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Salmon Offers Commercial Fishermen Feast and Famine

July 13, 2008

By Margaret Bauman, Alaska Journal of Commerce, Anchorage

Jul. 13–Sockeye salmon returning to Bristol Bay are running a little late this year, but you’d never know it from the glut of reds now overwhelming processors in Bristol Bay.

Harvesters, who were initially getting a reported 60 cents to 70 cents a pound, were livid and complaining to the office of Gov. Sarah Palin. Fishermen had requested before the season began that the state allow additional processors into Bristol Bay, but the state concluded from an industry survey that processors would be able to handle the run.

Matt Jones, a state Department of Fish and Game biologist in Dillingham, said they’re sticking with a preseason harvest forecast of 29.6 million sockeyes and then some.

Through July 6, some 1,353 fishing vessels in Bristol Bay had harvested 15.8 million pounds of reds, compared to 13.6 million reds for the same period a year ago. A strong pulse of fish overwhelmed processing capacity, and processors were buying only limited harvests or suspending buying altogether for a short period of time.

“They’re still restricting us and it sucks,” said veteran Bristol Bay fisherman Robin Samuelsen, speaking from a cell phone on his boat in the Nushagak River July 7.

“I’m fishing the Nushagak, but the whole of Bristol Bay is on limits.”

“Things can’t happen overnight, but something needs to be done out here to help facilitate new companies, new processors in the bay,” said David Harsilla, executive director of the Alaska Independent Fishermen’s Marketing Association. He said the lack of processor capacity for the glut of fish was posing a real hardship.

Processors declined comment.

Through July 3, the state’s fisheries had harvested a total of 20.9 million salmon of all species, including 12.9 million sockeye, 4.2 million chum, 3.7 million pinks, 131,000 chinook and 30,000 silver salmon.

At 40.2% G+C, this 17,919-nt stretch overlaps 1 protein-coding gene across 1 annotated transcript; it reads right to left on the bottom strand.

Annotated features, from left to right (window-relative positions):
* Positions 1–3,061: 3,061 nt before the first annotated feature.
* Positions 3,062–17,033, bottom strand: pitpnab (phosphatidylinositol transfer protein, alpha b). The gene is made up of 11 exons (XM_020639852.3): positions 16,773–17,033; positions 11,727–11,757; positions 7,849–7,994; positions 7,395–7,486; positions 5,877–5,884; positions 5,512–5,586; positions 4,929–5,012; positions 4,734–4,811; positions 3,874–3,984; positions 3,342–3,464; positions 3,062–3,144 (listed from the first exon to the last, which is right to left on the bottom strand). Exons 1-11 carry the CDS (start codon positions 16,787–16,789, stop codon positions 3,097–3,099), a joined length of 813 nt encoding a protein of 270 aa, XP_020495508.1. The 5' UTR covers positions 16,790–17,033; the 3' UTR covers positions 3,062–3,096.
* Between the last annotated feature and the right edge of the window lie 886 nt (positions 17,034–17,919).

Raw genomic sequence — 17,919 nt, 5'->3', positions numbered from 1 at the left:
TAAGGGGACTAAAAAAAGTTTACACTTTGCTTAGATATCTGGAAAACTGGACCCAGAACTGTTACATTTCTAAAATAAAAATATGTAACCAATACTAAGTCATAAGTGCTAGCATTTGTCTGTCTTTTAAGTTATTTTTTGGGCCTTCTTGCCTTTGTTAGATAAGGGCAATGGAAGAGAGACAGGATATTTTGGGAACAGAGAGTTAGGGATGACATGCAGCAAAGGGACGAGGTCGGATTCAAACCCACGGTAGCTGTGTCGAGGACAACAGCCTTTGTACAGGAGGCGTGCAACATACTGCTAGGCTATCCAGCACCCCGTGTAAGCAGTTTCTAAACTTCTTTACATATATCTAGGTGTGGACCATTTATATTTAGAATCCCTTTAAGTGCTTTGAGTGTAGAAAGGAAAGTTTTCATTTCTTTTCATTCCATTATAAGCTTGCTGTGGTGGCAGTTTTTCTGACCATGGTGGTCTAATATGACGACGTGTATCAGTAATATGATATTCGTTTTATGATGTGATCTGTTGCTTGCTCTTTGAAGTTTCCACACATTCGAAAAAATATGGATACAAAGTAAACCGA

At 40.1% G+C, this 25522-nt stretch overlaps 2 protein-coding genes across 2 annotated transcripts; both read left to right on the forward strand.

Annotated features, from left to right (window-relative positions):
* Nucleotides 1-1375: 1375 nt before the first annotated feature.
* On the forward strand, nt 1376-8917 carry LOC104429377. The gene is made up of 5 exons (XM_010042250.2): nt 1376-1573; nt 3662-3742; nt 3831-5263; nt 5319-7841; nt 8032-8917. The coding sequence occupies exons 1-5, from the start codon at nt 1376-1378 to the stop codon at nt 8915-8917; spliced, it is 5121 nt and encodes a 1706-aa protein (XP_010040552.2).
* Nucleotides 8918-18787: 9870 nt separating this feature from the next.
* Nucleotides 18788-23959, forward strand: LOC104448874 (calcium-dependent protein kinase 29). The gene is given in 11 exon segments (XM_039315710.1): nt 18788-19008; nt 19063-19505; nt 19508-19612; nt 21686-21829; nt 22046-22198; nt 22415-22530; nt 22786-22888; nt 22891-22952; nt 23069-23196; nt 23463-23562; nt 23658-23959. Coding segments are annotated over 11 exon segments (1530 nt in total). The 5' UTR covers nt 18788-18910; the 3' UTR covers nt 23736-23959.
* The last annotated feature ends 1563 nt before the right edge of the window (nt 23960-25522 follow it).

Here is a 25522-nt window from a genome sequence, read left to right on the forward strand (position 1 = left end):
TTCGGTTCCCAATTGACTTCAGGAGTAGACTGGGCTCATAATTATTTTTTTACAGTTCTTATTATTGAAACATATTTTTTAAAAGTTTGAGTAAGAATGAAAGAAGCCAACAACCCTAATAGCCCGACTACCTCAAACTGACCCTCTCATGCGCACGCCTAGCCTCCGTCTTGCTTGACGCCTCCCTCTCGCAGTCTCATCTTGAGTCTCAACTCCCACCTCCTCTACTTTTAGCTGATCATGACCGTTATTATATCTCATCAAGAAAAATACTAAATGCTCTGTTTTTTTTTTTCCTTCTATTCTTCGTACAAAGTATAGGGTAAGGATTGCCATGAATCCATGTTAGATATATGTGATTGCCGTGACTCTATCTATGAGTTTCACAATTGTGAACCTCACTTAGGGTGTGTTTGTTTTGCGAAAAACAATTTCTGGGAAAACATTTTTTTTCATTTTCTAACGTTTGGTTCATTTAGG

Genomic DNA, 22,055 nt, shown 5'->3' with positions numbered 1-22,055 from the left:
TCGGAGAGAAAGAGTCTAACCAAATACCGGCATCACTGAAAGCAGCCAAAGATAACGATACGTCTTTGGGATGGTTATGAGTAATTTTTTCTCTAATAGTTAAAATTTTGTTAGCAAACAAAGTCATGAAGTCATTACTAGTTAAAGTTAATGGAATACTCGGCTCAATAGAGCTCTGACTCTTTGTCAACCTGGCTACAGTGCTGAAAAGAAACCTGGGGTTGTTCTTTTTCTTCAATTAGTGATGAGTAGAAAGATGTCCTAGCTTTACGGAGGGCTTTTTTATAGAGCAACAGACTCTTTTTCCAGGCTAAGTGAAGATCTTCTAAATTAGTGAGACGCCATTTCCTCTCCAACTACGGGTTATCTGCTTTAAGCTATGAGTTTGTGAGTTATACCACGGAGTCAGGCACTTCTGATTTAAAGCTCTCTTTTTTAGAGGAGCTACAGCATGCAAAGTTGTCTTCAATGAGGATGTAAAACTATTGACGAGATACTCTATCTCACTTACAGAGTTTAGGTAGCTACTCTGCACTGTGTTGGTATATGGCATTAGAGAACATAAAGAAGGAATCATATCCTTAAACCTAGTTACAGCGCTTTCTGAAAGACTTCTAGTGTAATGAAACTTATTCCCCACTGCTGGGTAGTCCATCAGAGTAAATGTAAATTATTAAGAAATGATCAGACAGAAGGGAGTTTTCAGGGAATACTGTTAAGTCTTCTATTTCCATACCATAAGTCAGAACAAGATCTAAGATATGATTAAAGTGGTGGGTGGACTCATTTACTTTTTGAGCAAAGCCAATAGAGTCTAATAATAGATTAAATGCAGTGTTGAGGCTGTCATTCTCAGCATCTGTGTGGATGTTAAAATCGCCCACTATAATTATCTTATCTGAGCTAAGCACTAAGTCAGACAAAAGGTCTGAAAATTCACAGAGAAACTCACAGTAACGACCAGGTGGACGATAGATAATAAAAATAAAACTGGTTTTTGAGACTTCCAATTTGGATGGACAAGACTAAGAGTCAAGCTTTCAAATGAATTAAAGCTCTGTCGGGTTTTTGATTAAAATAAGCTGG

State biologists noted that the allocation for harvest in the Naknek-Kvichak district on the east side of the bay has been hard to execute, given limits imposed by the processors, and in the Nushagak district, on the west side, the most significant development is that virtually every processor had suspended buying for a period or instituted limits, and that would probably be the status quo for the next week.

The situation was drastically different on the Lower Yukon River, where in an effort to conserve Chinook salmon, the commercial king harvest was cancelled and subsistence salmon fishing periods were reduced, with gear restrictions implemented upriver.

The North Pacific Fishery Management Council, a federal agency, is working to limit the huge amount of king salmon caught incidentally by the pollock fishery, but has yet to resolve the problem.

The Arctic-Yukon-Kuskokwim region as a whole through July 3 had a harvest of 48,000 chums, 34,000 sockeye and 20,000 kings, all of it in the Kuskokwim River and Kuskokwim Bay.

“We had a chinook run, but they never let us fish on it,” said Jack Schultheis, sales manager for Kwik’Pak Fisheries at Emmonak, on the Lower Yukon. The pulse of kings headed upriver simply was not sufficient to allow for a commercial harvest.

The king harvest, normally worth about $4 million, constitutes the bulk of the area’s economy, he said.

“On the other hand, I think they could have let us fish chums earlier,” Schultheis said. “We missed a big glut of fish from about June 27 through July 3, a tremendous run, and they held us back, trying to keep us from catching any kings incidentally. We had one decent opening, took 20,000 chum, but since then it hasn’t been very great.”

Schultheis said that normally the summer chum harvest is done by July 12. Sometimes the run strings out through the middle of July though, “and we haven’t given up on it,” he said.

Marketwise, the Yukon chums are doing well, with about half of the harvest headed for Europe, and half to domestic markets.

Schultheis said that despite efforts of state fishery officials to give them as much time as possible, that Kwik’Pak had paid out only $96,000 so far to 310 fishers on the chum run.

In Prince William Sound, the Copper River harvest through July 3 was a dismal 275,000 reds and 11,000 kings. The Prince William Sound region as a whole had a harvest of 2.9 million chum, 1.6 million pink, 753,000 sockeye and 11,000 kings.

The westward region of Alaska, including the South Alaska Peninsula, Kodiak, Chignik and North Peninsula, was having better luck. Through July 3, the westward region harvest of 5.2 million salmon included 2.7 million sockeye, 2 million pink, 505,000 chum and 9 million kings.

Cook Inlet had a harvest of 424,000 red and 6,000 king salmon.

John Hilsinger, director of commercial fisheries for the Alaska Department of Fish and Game, noted that the state has had a long run of really good salmon returns over the past few years.

“Every once in a while you’re going to get one that’s poor. We always like to have good returns, but we can’t” (always), he said. “The thing I ask is that people understand that and support us in meeting our escapement goals and don’t perpetuate poor runs by having low escapement.”

Most fisheries research done by the state agency is for monitoring fisheries and assessing the stocks at hand, rather than delving into why some stocks are declining.

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Copyright (c) 2008, Alaska Journal of Commerce, Anchorage

Distributed by McClatchy-Tribune Information Services.

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